The view of the ocean from Wainscott and the west end of Georgica is dominated by the iconic home known locally as Killcare. Whether seen up close or from a quarter mile down the beach, it catches the eye and stirs the imagination the way few buildings ever do. I’ve been watching it for twenty years, in every manner of light – holding its own on the dunes amidst the awesome flux of landscape. I feel lucky to have glimpsed a small part of a creative project that’s lasted for over a century.
On a certain level, the subject of this picture is impermanence because I can’t help but notice that the structure’s isolation within the landscape is made more beautiful by that fact. The picture is also about the curiosity of brushing against it with your own mutable presence. In a sense I was taking a cue from the house – interfacing with the landscape to see if there was any poetry in it. I’ve sometimes walked my own shadow into a picture and felt the chilly effects of an unannounced visitor. On other occasions I’ve left my footprints where others had left theirs and then faced the empty beach to release the shutter.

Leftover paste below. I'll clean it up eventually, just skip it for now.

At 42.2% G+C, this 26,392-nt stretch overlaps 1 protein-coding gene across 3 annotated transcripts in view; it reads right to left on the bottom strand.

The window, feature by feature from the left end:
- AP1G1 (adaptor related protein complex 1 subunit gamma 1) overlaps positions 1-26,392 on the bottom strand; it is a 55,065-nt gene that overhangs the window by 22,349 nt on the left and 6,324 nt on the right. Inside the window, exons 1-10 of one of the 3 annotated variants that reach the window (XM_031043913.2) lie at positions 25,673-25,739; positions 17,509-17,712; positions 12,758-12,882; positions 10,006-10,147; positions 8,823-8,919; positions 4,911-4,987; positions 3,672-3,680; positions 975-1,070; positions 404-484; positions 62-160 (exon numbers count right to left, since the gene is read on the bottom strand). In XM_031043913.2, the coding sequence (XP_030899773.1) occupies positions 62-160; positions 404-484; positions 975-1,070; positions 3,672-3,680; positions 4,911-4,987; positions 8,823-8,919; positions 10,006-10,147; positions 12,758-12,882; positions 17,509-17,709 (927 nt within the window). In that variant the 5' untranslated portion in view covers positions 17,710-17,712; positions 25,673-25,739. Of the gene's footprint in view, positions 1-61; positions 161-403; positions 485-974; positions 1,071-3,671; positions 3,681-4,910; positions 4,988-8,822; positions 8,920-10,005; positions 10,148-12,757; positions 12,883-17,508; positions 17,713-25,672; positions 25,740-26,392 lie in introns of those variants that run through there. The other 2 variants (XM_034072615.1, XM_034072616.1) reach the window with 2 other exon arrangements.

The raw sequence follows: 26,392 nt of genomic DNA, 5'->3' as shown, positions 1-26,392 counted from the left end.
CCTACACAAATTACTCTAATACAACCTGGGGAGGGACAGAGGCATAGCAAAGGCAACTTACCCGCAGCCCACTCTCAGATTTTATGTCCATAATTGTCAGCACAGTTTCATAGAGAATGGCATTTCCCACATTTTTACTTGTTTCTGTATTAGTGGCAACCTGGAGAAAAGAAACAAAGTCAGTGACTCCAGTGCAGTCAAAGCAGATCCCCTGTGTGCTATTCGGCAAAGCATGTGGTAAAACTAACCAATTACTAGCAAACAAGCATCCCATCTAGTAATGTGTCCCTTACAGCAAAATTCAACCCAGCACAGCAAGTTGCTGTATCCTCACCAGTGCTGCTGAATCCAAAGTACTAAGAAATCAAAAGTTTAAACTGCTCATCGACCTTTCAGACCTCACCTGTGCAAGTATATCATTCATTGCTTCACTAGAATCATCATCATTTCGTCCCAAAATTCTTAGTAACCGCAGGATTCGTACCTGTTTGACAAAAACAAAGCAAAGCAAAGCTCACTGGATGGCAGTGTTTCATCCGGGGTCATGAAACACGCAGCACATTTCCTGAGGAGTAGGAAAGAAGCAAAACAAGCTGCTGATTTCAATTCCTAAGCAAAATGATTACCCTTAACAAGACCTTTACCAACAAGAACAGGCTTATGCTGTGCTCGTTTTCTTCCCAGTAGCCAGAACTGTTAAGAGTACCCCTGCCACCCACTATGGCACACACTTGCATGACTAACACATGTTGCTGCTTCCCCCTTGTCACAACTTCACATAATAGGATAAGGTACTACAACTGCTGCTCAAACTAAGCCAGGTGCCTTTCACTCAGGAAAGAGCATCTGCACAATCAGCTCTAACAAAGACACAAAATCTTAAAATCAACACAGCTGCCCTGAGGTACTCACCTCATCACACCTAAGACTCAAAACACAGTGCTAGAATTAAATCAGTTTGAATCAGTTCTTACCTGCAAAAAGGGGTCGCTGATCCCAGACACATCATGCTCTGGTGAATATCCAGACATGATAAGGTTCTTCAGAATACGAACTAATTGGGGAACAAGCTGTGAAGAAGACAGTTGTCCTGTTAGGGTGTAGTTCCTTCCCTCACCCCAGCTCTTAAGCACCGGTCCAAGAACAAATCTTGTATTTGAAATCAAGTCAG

This time it was a pebble – the one that got tossed into the temporary trough of flatwater that forms on the beach in between breaking waves. I’ve been tossing pebbles into spots like these for as long as I can remember. As always the event began with radiating concentric circles. There was time for a single exposure. The ripples subsided and the water itself began the process of evaporation. This was a scene in no mind to stay in one place. In ten minutes nothing remained but swash marks. The piece is entitled Killcare – a landscape and a self portrait.